Ask An Expert – What Happens if you Never Brush Your Teeth?

Ask An Expert – What Happens if you Never Brush Your Teeth?

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This week on Ask an Expert – Dental care! Welcome to Ask an Expert – the show where you submit questions to be answered by people around the school!
I’m your host Kieran Lanoie. This week on Ask an Expert, your question is, “What
happens if you never brush your teeth?” Here to answer our question is Ms Peet,
one of our Biology teachers. Welcome Ms Peet! Can you help us answer this question? I’ll do my best! To begin with, if you don’t brush your teeth even
for a week, it can start causing problems like
inflammation, gingivitis and even the start of gum disease. So that’s after
only a week. If you stretch it out to even a year, then you’re looking at
problems like periodontal disease where your teeth could actually start falling
out. So our mouths are big, dark, moist warm breeding grounds for bacteria, which is rather disgusting and it can cause a lot of problems, so what happens is the
bacteria starts to build up in your mouth, and it feeds on the sugars that
are left in your teeth from the food that we eat, and it starts to eat at that.
And then it will start to eat at the enamel and in the gums and then if you
don’t brush your teeth and take care of that, bacteria, the bacteria can continue
to eat at the enamel causing holes in the teeth, which we call cavities – right!
And those can cause their own problems because those can lead to issues like
needing a root canal, and again if it gets into the roots or gets into the
gums it can cause your teeth to fall out. Now if it gets into your bloodstream,
there’s bacteria like Staphylococcus aureus or M-R-S-A or MRSA which is a
bacteria – is a antibiotic resistant bacteria – that lives naturally in our
surroundings and our bodies can usually fight it off, but when it gets into our
gums it can go into our blood streams so if you aren’t brushing your teeth for a
year or more, that can get into your bloodstream, and it can cause everything
from heart disease and stroke, because it causes a plaque buildup in the arteries,
which can cause lots of heart problems and stroke. It can also cause problems
during pregnancy – so pregnancy you’ll see premature births, low birth weights…
things like that. The bacteria being in the system can cause immune system
issues as well, and for men it can cause them to become infertile, which is quite
interesting. So there are – like gum disease has been related to diabetes as
well. People with diabetes tend to have more incidences of gingivitis and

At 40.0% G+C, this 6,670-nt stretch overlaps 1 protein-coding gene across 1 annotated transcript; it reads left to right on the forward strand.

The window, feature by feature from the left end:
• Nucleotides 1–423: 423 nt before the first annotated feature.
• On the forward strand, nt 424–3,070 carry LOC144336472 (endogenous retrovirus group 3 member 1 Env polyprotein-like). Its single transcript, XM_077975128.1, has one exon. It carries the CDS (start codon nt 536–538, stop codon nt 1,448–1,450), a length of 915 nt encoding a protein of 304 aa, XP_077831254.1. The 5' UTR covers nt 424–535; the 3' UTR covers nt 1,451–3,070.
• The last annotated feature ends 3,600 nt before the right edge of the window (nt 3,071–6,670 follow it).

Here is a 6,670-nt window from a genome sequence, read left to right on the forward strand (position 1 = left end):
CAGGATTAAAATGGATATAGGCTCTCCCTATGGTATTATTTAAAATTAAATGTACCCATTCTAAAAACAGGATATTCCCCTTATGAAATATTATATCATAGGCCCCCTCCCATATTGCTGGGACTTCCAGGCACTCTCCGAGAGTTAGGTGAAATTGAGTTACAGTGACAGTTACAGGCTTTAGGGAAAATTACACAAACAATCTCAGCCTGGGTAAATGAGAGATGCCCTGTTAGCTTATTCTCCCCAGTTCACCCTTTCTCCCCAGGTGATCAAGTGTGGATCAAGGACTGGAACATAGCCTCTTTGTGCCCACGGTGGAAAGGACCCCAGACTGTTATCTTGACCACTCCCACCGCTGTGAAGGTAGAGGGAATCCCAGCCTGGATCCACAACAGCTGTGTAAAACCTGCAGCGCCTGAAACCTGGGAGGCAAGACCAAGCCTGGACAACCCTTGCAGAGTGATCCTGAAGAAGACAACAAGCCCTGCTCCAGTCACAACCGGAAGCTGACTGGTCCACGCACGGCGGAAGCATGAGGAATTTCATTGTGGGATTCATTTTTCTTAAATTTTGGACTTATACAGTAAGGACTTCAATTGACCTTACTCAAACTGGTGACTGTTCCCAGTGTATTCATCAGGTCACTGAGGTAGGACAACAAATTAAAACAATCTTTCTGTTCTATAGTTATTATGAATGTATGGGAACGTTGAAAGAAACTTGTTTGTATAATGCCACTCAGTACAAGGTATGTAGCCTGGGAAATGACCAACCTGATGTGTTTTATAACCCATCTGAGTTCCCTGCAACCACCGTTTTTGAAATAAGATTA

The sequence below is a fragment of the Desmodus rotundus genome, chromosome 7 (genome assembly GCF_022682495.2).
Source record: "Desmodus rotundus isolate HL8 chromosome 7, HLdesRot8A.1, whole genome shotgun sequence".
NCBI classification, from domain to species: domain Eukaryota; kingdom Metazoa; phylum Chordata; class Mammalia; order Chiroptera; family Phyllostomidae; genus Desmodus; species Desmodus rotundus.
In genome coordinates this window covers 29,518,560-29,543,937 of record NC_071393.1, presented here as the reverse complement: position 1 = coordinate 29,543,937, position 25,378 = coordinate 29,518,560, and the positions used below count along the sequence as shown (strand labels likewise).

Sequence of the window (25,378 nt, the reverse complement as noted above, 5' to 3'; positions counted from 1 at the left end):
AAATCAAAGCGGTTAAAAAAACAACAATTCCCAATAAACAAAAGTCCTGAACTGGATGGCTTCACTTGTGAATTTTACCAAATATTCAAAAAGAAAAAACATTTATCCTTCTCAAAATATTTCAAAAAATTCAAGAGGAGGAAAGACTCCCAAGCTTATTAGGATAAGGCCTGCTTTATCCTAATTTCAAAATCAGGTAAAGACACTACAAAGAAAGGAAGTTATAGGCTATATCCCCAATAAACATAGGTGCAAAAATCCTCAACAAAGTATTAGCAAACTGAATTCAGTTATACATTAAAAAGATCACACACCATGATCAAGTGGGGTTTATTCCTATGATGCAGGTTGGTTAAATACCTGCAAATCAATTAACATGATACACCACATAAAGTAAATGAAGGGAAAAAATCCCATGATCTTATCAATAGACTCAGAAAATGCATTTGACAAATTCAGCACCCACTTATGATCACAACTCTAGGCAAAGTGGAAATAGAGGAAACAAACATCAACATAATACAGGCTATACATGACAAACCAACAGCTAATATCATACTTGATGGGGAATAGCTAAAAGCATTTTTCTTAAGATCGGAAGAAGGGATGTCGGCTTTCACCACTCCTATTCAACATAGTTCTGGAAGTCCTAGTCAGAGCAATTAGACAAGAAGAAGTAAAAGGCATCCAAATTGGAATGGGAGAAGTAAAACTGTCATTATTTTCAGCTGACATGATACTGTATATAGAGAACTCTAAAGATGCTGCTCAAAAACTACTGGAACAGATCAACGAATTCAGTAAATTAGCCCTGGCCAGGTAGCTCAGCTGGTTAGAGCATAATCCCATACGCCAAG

swollen gums. There’s other issues with, well basically just bad breath, staining
of your teeth. There’s also something – I don’t know if you’ve ever heard of
tonsil stones? Oh, yes. So tonsil stones – there’s little pockets in the back of
our throat around the tonsils, and the bacteria and particles can build up back
there and create small, sometimes soft sometimes hard stones in the back of our
throat and it makes it feel itchy and they can like cough out, but they’re just
pockets full of bacteria and particles… So wonderful! So we talked about not
brushing your teeth but is there ways to, let’s say speed up that process? Speed up
the process? Like teeth falling out and all. So if you are eating high sugar foods
if you’re drinking high sugar drinks, if you smoke – smoking will help will increase
the decay of the teeth. It’ll also break down some of your
immune system functions and like I mentioned before, diabetes. So people who
already have diabetes are at a little bit higher of a –
so they do have to take care of their teeth a bit more because of their sugar
balances in their blood. Those are I think the main ways. Yeah! Well, do you
have any tips on how to maintain your teeth? So it’s recommended that you brush
your teeth regularly morning and night and use dental floss.
Some people even suggest using a type of mouthwash after you’ve eaten just or
like rinsing your mouth with water just to get any of the extra particles out.
But maintaining your teeth and your healthcare is very important for your
overall health. Well, I think that answers our question. Thank-you so much Ms. Peet. You’re very welcome! That’s it for this week’s Ask an Expert, but we’re always looking for new questions. Tweet them at @PACarlton with the
hashtag #AskanExpert and we’ll find someone who can answer them for you. See you next week!

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